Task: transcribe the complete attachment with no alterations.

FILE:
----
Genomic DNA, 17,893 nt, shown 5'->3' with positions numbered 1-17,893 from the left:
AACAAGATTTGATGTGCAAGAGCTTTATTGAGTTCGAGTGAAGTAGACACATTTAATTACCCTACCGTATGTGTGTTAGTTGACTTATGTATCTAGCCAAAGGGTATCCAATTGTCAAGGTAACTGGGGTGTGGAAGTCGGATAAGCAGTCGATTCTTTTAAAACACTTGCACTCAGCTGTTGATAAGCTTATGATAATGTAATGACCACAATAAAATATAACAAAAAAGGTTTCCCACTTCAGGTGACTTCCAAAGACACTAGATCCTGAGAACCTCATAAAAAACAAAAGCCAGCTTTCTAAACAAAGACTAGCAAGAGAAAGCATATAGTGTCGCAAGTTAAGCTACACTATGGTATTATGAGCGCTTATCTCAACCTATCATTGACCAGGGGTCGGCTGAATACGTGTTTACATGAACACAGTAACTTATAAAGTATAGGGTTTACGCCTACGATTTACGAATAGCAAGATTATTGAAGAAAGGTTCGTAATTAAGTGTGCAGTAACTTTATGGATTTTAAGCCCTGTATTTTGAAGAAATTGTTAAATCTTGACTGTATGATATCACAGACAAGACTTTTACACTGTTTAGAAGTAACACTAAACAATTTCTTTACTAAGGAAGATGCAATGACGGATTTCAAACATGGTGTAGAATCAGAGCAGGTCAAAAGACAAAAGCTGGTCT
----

Genomic DNA, 17,893 nt, shown 5'->3' with positions numbered 1-17,893 from the left:
AACAAGATTTGATGTGCAAGAGCTTTATTGAGTTCGAGTGAAGTAGACACATTTAATTACCCTACCGTATGTGTGTTAGTTGACTTATGTATCTAGCCAAAGGGTATCCAATTGTCAAGGTAACTGGGGTGTGGAAGTCGGATAAGCAGTCGATTCTTTTAAAACACTTGCACTCAGCTGTTGATAAGCTTATGATAATGTAATGACCACAATAAAATATAACAAAAAAGGTTTCCCACTTCAGGTGACTTCCAAAGACACTAGATCCTGAGAACCTCATAAAAAACAAAAGCCAGCTTTCTAAACAAAGACTAGCAAGAGAAAGCATATAGTGTCGCAAGTTAAGCTACACTATGGTATTATGAGCGCTTATCTCAACCTATCATTGACCAGGGGTCGGCTGAATACGTGTTTACATGAACACAGTAACTTATAAAGTATAGGGTTTACGCCTACGATTTACGAATAGCAAGATTATTGAAGAAAGGTTCGTAATTAAGTGTGCAGTAACTTTATGGATTTTAAGCCCTGTATTTTGAAGAAATTGTTAAATCTTGACTGTATGATATCACAGACAAGACTTTTACACTGTTTAGAAGTAACACTAAACAATTTCTTTACTAAGGAAGATGCAATGACGGATTTCAAACATGGTGTAGAATCAGAGCAGGTCAAAAGACAAAAGCTGGTCT